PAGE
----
But when that impasse is there for you all the time, and not just with any one individual, then it's difficult to enter any discussion. For example, on the discussion of cleansing houses on another thread, Hindus simple wouldn't have the audacity to try it. We hire priests ... trained experts who actually know what they're doing. The forces in a house need to have established boundaries ... good ones get to stay, 'others' are politely asked to stay outside the lines. Then, in order to keep it that way, constant diligence is required. Only dharma, (a code of ethics, vegetarianism, no smoking, no booze, etc) goes on inside that boundary. All other activity is outside and the devout Hindu will immediately take a bath and purify himself upon re-entering that sanctuary.

    As for karma ... well, it just is what it is ... a natural law, within the universal dharma, a manifested by God, as is anava, and other bondages. The soul is released from earthly cycles only when all karmas (effects on the individual caused by the principle) are resolved.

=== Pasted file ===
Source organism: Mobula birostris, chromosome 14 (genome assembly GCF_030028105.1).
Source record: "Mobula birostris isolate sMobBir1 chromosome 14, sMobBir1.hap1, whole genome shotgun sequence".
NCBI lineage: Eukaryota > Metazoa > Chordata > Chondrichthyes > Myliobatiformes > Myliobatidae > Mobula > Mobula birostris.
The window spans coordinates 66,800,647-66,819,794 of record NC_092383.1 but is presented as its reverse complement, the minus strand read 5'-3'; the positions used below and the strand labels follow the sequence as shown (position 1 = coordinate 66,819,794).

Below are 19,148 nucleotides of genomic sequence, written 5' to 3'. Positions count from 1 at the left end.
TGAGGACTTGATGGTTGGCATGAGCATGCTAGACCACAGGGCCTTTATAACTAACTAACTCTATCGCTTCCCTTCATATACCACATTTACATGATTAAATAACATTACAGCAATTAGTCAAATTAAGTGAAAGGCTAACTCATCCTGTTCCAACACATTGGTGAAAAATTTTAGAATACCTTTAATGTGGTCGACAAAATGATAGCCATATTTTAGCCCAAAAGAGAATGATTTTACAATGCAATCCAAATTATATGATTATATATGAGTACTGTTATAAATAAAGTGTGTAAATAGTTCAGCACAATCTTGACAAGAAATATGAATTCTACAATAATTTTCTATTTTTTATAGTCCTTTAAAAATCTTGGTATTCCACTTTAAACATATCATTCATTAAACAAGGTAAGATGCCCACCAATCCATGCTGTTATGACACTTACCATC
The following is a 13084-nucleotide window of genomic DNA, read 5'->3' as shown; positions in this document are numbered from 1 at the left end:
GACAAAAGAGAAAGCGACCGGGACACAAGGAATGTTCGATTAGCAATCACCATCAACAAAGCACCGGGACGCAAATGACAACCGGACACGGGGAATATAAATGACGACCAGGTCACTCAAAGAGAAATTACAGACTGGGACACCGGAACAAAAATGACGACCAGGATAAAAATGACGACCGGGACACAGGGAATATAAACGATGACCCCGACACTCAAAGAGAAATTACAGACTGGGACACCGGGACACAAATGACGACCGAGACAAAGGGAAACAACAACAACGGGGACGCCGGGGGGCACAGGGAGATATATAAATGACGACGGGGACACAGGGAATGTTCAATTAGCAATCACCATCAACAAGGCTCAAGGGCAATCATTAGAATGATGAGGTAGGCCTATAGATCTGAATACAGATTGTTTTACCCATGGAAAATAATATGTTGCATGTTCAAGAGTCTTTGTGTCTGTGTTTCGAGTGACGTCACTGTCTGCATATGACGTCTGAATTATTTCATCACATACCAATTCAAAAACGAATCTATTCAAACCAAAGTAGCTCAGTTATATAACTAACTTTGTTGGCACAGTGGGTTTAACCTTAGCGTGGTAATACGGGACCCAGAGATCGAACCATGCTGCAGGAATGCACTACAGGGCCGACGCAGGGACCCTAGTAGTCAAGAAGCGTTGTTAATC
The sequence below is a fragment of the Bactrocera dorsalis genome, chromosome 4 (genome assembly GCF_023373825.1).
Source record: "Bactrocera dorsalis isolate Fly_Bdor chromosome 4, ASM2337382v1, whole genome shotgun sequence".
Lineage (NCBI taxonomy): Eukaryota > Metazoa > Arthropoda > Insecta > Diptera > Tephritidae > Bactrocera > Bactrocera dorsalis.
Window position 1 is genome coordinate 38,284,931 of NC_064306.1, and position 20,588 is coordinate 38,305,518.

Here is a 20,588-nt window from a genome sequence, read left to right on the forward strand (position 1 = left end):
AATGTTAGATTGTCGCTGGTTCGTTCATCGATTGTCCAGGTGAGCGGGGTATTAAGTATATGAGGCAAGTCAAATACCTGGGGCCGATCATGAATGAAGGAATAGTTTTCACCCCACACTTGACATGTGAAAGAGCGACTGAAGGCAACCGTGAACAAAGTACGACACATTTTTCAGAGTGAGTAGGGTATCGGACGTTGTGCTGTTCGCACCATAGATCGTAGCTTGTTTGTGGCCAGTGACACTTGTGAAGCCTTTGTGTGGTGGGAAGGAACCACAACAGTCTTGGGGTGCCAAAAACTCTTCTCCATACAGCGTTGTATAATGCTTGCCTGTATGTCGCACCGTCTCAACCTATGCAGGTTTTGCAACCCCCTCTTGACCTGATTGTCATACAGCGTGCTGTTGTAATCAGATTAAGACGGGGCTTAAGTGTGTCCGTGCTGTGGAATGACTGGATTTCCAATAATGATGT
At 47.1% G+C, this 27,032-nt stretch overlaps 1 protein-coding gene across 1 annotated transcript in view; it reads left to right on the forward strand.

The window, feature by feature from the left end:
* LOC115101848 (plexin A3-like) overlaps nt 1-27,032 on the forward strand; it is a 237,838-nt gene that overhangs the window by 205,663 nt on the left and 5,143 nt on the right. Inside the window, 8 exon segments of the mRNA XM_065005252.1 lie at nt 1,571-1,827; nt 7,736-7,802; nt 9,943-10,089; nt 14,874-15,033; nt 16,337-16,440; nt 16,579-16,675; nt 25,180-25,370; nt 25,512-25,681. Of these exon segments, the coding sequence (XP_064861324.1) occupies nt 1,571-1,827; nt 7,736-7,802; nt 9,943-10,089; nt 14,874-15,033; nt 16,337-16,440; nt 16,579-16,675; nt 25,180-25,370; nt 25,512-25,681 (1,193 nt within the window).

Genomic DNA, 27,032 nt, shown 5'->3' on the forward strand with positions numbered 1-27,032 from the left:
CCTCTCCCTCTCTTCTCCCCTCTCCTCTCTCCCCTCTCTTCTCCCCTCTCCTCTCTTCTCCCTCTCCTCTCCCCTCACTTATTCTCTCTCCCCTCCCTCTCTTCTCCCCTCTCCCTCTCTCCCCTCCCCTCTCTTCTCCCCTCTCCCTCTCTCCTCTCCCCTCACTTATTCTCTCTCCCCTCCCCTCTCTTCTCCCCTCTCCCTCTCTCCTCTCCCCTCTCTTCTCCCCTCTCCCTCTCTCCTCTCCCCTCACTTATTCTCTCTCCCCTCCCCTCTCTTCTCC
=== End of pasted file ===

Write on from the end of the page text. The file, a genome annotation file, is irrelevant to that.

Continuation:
All this is not intellectual at all, but an intuitive understanding. Hindus operate more in the intuitive mind than in the intellectual realm.

    Aum Shanthi
     
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  11. A Cup Of Tea

    A Cup Of Tea Well-Known Member

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    I know what you mean, but if you have the patience simply sharing your perspective can have a large long term impact on the forum and the discussions. You and I don't interact much, but as I hope you see from my previous post if you talk about Hinduism I will listen to you above most other here. Your opinion matters to at least one person here, and I think there are more.